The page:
Ethics Observation of the Week: the Wall Street Journal’s James Taranto

Dissecting a Washington Post op-ed in which Attorney General Eric Holder and HHS Secretary Kathleen Sibelius argued for the constitutionality of Obamacare,  Wall Street Journal wit and political commentator  James Taranto argued that the two Obama officials…

“…can’t even muster a coherent argument in favor of ObamaCare as a matter of policy. The op-ed opens with what is meant to be a heartstring-tugging anecdote:

‘In March, New Hampshire preschool teacher Gail O’Brien, who was unable to obtain health insurance through her employer, was diagnosed with an aggressive form of lymphoma. Her subsequent applications for health insurance were rejected because of her condition. . . .Then President Obama signed the Affordable Care Act. Thanks to this law, O’Brien is getting treatment through a temporary program that provides affordable coverage to people who’ve been shut out of the insurance market because of a preexisting condition. Even better, she knows that in 2014 insurers will be banned from discriminating against her or any American with preexisting conditions. . . .That’s what makes the recent lawsuits challenging the Affordable Care Act so troubling. . . . These attacks are wrong on the law, and if allowed to succeed, they would have devastating consequences for everyone with health insurance.

After the quote, Taranto continues,

“So why is it necessary to force people to buy insurance? Because [the op-ed says]:

“without an individual responsibility provision, controlling costs and ending discrimination against people with preexisting conditions doesn’t work: Imagine what would happen if everyone waited to buy car insurance until after they got in an accident. Premiums would skyrocket, coverage would be unaffordable, and responsible drivers would be priced out of the market.”

“You mean like Gail O’Brien, who waited until she was diagnosed with cancer before trying to buy health insurance?,” Taranto asks, adding,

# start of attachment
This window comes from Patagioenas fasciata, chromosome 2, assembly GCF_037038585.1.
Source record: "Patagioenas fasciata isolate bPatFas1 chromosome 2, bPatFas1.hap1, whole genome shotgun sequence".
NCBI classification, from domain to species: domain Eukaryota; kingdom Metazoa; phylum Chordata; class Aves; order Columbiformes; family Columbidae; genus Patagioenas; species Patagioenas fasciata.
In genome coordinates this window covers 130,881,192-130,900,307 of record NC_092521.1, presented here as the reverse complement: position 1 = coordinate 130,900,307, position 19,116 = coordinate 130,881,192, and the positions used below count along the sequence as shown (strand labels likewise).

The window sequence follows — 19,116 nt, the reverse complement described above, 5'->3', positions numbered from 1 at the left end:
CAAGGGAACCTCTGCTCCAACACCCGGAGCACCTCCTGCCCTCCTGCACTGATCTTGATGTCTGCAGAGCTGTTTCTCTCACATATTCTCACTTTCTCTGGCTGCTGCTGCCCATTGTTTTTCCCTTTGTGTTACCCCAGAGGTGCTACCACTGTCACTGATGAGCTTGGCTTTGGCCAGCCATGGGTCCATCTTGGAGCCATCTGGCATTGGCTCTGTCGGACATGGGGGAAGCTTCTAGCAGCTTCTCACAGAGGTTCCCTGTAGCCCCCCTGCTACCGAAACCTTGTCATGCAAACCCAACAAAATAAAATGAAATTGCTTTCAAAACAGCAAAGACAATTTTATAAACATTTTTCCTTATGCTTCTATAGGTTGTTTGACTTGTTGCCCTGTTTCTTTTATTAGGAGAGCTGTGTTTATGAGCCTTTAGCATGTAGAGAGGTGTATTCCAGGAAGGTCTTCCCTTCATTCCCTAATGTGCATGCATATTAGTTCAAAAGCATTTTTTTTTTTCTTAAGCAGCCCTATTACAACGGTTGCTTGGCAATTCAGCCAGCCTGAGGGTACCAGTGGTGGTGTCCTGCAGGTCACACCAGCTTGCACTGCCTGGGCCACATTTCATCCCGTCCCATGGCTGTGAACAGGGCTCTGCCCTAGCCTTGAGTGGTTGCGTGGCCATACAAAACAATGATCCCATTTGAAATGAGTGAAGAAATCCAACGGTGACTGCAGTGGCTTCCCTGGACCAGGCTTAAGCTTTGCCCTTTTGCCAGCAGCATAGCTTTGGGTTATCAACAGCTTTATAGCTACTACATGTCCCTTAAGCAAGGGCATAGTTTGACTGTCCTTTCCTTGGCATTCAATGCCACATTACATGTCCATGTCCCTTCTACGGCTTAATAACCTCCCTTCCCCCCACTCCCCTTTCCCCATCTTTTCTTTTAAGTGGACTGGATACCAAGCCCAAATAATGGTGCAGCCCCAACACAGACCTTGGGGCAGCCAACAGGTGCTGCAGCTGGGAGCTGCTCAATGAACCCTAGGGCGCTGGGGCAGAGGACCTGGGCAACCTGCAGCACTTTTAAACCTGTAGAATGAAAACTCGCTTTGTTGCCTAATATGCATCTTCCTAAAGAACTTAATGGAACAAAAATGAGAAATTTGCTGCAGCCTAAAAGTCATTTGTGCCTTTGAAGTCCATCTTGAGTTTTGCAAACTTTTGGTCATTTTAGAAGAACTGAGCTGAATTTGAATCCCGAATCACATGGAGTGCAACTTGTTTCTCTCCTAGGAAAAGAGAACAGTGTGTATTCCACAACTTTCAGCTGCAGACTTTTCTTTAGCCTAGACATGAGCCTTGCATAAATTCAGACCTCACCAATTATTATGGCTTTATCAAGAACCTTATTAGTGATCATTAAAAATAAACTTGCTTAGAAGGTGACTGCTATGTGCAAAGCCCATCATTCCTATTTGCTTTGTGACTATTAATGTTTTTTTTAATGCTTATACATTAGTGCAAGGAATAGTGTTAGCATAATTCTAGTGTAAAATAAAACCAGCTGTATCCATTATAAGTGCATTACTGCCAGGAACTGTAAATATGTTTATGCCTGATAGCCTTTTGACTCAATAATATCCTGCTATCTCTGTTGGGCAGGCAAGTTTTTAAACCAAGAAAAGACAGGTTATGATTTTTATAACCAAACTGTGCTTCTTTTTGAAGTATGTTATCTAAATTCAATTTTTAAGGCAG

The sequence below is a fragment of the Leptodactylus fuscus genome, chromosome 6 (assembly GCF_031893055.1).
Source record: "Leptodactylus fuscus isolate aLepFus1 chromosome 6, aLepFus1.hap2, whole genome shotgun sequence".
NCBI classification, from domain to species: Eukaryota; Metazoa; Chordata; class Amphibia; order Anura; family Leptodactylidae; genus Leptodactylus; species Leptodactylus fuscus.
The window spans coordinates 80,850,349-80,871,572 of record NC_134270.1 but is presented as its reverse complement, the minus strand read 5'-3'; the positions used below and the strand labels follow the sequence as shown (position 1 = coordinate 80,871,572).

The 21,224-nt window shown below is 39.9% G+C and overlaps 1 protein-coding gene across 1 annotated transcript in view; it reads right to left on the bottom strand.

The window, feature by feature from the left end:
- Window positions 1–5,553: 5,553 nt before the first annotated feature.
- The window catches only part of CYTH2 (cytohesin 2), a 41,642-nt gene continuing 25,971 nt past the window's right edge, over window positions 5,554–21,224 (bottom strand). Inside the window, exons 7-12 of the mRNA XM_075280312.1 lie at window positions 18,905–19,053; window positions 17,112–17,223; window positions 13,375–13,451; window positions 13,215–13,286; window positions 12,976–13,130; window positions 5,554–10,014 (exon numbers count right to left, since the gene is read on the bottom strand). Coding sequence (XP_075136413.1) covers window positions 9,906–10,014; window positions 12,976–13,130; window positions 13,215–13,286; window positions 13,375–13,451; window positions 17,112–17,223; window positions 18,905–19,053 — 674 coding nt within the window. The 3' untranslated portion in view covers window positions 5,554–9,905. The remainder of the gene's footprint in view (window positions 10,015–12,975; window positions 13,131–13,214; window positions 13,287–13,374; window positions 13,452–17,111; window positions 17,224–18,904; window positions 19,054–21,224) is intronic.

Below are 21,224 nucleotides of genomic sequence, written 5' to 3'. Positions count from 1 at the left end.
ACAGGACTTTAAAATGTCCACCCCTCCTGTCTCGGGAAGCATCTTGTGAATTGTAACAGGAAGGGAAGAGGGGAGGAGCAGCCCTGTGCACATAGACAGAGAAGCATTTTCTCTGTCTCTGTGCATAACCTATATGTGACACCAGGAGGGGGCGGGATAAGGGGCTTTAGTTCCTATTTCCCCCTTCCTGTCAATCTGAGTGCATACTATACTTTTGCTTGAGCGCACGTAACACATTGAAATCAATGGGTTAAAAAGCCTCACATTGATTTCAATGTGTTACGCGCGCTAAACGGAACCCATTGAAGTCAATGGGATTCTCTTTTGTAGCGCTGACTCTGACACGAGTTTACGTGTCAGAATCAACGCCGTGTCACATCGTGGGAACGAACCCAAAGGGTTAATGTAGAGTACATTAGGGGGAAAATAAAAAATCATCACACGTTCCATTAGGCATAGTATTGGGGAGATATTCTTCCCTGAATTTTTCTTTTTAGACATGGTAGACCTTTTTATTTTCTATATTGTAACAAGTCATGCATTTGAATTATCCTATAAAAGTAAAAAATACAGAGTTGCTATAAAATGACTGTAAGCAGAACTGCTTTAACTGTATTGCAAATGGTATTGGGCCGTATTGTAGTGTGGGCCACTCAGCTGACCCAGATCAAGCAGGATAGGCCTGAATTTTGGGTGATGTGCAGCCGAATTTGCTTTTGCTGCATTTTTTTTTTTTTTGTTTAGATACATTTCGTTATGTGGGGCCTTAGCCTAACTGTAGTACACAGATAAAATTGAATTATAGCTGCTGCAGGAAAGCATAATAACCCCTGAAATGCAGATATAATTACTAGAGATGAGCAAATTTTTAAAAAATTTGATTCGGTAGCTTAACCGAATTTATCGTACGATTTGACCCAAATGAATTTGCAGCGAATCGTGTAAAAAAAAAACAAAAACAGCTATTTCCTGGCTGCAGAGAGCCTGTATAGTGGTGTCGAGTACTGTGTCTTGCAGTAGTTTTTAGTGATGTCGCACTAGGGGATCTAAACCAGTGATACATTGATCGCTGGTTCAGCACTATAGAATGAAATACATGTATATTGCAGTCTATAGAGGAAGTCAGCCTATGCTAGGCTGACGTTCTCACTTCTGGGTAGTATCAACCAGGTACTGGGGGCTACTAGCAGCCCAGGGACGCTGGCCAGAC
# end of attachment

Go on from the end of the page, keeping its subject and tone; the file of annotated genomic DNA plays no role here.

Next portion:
“O’Brien is the victim of a terrible disease, but she is not, as Holder and Sebelius make her out to be, a victim of invidious discrimination. Her inability to purchase insurance is the natural result of her own decision not to do so when she was healthy. What do Holder and Sebelius call a law that seeks to force the rest of us to pay for the consequences of her action? An “individual responsibility provision.” This is not merely a euphemism but an Orwellian one.”

Bravo. There are good policy arguments to be made for eliminating health insurance exclusion of pre-existing conditions, especially when it involves denying coverage to children born with such conditions, or when a a change of insurance plans necessitated by a change in employment will risk losing coverage for an ongoing health problem. And the U.S. as a society may decide not to penalize too severely an irresponsible citizen who gambles on his or her good health, spends money that should have been spent on insurance on less practical goods, and then discovers that she is sick and uninsured. But what Holder and  Sibelius were presenting as a wrong needing righting was not just a little like the auto crash example they cited as unfair and irresponsible, it is exactly the same. In cases like Ms. O’Brien’s, the nation and the public is being asked to pay for her attempts to game the system. That’s fine, if we decide that’s the best thing to do, balancing all the interests involved, but calling something an “individual responsibility provision” when it rewards the irresponsible is insultingly dishonest.

One thought on “Ethics Observation of the Week: the Wall Street Journal’s James Taranto

  1. Seems to me if I could pay a small penalty each year that was drastically smaller than premiums, I could then buy my insurance from the exchanges when necessary.

    Companies have already done the math. $600 million penalty or $5 billion to provide healthcare? I think they’ll elect to send employees to the exchanges and pocket the profit.

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